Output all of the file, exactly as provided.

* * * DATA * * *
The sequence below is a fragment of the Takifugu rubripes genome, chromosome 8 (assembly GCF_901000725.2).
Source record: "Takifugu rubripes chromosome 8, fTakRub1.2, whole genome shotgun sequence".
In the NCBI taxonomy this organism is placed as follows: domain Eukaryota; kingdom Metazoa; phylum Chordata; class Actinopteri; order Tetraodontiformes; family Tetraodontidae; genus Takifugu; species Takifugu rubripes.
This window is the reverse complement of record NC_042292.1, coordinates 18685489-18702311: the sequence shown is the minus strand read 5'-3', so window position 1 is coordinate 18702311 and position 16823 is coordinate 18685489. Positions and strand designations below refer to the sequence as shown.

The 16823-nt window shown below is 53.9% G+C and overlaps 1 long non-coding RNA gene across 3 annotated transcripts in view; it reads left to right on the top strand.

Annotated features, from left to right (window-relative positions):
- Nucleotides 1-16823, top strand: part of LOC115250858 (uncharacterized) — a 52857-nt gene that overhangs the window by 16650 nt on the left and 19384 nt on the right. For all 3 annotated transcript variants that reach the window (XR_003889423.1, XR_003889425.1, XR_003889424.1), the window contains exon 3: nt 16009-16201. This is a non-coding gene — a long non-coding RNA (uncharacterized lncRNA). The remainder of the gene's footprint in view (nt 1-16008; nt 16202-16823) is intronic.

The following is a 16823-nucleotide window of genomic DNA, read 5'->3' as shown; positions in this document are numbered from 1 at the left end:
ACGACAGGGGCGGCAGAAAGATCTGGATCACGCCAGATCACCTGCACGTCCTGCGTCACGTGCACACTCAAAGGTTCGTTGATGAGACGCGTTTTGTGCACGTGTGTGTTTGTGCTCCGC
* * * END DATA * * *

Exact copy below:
The sequence below is a fragment of the Takifugu rubripes genome, chromosome 8 (assembly GCF_901000725.2).
Source record: "Takifugu rubripes chromosome 8, fTakRub1.2, whole genome shotgun sequence".
In the NCBI taxonomy this organism is placed as follows: domain Eukaryota; kingdom Metazoa; phylum Chordata; class Actinopteri; order Tetraodontiformes; family Tetraodontidae; genus Takifugu; species Takifugu rubripes.
This window is the reverse complement of record NC_042292.1, coordinates 18685489-18702311: the sequence shown is the minus strand read 5'-3', so window position 1 is coordinate 18702311 and position 16823 is coordinate 18685489. Positions and strand designations below refer to the sequence as shown.

The 16823-nt window shown below is 53.9% G+C and overlaps 1 long non-coding RNA gene across 3 annotated transcripts in view; it reads left to right on the top strand.

Annotated features, from left to right (window-relative positions):
- Nucleotides 1-16823, top strand: part of LOC115250858 (uncharacterized) — a 52857-nt gene that overhangs the window by 16650 nt on the left and 19384 nt on the right. For all 3 annotated transcript variants that reach the window (XR_003889423.1, XR_003889425.1, XR_003889424.1), the window contains exon 3: nt 16009-16201. This is a non-coding gene — a long non-coding RNA (uncharacterized lncRNA). The remainder of the gene's footprint in view (nt 1-16008; nt 16202-16823) is intronic.

The following is a 16823-nucleotide window of genomic DNA, read 5'->3' as shown; positions in this document are numbered from 1 at the left end:
ACGACAGGGGCGGCAGAAAGATCTGGATCACGCCAGATCACCTGCACGTCCTGCGTCACGTGCACACTCAAAGGTTCGTTGATGAGACGCGTTTTGTGCACGTGTGTGTTTGTGCTCCGC